How to be an Effective Mentor

How to be an Effective Mentor
Share the light through mentoring

What Mentors Do 

Effective mentors want to be mentors. They have a genuine desire to share their knowledge and experience and to give something of themselves back to another. As a result, they gain personal satisfaction from serving as a guide on another person's journey. They also demonstrate three critical capabilities.

First, effective mentors give support to the people they take under their wing. Here's what you can do for your mentees.

  • Commit time. Share your most limited resource. Agree to meet, not just when it's convenient for you but also when the mentee needs you.
  • Show empathy. Demonstrate a genuine interest in the mentee as an individual. Work to feel the mentee's concerns and to understand his or her hopes and aspirations.
  • Listen actively. Eliminate distractions to focus your full attention on the person you're mentoring. Ask questions to make sure you understand what he or she is saying, probe for insight on the mentee's situation and help the mentee clarify his or her own thinking.
  • Serve as advocate. Represent your mentee to others, argue on his or her behalf and defend his or her efforts.
  • Express positive expectations. Continually encourage your mentee. Remind the mentee of his or her abilities, potential and purpose. Help the mentee recognize his or her future prospects.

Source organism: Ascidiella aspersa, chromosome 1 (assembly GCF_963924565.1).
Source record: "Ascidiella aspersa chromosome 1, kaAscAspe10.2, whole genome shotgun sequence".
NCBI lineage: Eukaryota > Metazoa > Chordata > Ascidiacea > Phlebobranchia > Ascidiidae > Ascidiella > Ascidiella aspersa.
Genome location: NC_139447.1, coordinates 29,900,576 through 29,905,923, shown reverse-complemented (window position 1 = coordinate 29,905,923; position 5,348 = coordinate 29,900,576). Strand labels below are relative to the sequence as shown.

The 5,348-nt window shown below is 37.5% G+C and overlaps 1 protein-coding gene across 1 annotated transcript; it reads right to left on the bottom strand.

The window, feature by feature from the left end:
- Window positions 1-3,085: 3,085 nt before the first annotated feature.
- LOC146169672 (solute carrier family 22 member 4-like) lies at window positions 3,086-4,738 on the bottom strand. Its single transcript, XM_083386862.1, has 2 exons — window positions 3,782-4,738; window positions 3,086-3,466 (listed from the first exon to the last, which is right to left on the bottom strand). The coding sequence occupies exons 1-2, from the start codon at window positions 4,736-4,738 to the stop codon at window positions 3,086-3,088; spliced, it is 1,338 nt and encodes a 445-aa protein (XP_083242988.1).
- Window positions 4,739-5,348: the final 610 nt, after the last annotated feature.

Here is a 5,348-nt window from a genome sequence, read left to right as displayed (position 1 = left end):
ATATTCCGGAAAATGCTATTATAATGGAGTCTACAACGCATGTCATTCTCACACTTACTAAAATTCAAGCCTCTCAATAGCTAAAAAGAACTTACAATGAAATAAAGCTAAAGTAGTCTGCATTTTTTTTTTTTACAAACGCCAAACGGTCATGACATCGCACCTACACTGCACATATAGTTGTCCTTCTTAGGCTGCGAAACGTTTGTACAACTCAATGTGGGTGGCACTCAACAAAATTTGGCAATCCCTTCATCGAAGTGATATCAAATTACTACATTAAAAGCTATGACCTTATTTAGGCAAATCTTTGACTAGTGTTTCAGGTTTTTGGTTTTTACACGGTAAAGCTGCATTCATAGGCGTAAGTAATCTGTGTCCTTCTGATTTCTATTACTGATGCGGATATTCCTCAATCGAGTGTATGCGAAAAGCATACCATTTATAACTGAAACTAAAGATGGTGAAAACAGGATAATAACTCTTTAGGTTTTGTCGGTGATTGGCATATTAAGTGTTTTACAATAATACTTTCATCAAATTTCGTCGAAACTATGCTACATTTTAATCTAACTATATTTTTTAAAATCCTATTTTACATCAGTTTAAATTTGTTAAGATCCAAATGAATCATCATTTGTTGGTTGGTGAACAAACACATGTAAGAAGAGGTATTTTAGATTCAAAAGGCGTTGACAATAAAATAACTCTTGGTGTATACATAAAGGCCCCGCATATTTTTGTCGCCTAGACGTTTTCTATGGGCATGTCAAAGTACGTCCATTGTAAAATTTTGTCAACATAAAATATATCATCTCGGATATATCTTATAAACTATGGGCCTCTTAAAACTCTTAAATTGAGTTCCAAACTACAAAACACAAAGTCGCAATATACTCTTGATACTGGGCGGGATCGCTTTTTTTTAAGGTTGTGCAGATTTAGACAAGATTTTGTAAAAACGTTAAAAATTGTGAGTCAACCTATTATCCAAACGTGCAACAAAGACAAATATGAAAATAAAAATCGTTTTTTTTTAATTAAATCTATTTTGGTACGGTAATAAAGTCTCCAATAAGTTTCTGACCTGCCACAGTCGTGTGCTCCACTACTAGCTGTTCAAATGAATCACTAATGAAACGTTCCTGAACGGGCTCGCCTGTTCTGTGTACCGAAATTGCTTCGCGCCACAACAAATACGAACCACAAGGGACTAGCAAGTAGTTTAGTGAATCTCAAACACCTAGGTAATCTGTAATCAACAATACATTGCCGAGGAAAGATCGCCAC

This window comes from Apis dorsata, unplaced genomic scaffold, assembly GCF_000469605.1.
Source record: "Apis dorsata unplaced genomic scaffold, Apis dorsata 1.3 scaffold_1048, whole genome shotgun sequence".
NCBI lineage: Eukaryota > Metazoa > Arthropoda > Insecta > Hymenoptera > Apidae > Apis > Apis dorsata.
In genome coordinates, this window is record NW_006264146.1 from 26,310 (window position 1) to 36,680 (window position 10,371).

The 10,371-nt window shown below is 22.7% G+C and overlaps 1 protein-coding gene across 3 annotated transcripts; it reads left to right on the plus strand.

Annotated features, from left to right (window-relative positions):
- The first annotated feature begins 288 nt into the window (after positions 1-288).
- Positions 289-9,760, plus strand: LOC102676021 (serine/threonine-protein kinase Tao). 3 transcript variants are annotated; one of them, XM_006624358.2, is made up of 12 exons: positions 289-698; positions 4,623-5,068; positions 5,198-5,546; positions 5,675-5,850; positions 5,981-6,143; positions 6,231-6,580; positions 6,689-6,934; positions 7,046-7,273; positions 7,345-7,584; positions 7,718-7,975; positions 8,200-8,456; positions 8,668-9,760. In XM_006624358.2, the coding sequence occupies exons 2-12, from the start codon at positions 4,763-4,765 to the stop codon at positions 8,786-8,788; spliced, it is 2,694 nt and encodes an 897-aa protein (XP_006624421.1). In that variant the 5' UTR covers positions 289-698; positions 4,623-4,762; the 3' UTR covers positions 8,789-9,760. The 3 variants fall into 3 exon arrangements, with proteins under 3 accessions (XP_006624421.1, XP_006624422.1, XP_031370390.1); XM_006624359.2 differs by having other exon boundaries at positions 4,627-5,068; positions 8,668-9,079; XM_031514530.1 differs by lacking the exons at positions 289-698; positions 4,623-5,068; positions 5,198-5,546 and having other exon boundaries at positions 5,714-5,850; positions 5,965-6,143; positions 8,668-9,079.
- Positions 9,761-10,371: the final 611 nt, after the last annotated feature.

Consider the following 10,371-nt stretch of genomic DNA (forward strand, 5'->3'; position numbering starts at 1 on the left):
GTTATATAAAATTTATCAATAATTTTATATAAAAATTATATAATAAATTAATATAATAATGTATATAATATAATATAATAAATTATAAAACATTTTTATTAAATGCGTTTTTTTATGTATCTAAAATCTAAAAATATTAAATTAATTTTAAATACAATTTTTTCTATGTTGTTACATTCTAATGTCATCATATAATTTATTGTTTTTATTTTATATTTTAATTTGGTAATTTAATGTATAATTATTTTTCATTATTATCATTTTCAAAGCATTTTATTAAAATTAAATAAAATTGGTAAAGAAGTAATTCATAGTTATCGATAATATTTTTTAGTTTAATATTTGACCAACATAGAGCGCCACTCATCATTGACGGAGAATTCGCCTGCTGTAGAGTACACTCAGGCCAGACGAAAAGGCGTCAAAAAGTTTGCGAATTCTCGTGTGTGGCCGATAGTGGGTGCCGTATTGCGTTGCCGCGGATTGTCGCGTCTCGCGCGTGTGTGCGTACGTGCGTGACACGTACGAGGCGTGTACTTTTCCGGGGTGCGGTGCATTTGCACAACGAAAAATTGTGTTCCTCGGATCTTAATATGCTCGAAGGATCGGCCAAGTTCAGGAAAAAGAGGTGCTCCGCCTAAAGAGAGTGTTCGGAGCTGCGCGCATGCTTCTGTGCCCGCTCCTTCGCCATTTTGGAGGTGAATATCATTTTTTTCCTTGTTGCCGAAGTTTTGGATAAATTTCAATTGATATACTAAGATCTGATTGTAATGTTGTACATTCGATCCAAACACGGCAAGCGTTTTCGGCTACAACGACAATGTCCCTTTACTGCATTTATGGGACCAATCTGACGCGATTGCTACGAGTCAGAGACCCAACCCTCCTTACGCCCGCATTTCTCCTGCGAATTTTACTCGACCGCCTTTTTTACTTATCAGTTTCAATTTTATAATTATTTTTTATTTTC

• Build trust. Prove trustworthy, and thus build trust, by maintaining confidentiality, providing candid feedback and honoring commitments you make, like meeting times.

The result of giving support is that the mentee feels special. By demonstrating these capabilities, mentors make those they guide feel uniquely seen, and this allows for an open and mutually trusting relationship to develop.

Second, effective mentors offer challenges to create an environment of learning. To offer challenges:

  • Assign tasks. Extend your mentee's comfort zone by having him or her take on new roles and responsibilities. Create situations that require the demonstration of new thinking and the development of new skills.
  • Engage in discussion. Serve as a sounding board for the mentee. Question the mentee's assumptions so as to stretch his or her thinking, ask questions that invite reflection and continually ask what he or she is learning. Also, provide candid and constructive feedback that helps the mentee better assess his or her own strengths and weaknesses.
  • Debrief teachable moments. Look for those rare opportunities that provide powerful new insights, then help the mentee to fully assess and analyze those insights. Teachable moments may occur spontaneously, and the observant mentor makes the most of them when they happen.
  • Set high standards. Clearly communicate what you expect and the quality of results that you want. Hold a mentee to high standards of performance.

The result of offering challenges that create valuable learning opportunities is that the mentee begins to think afresh. More important, the mentee begins to grow and develop.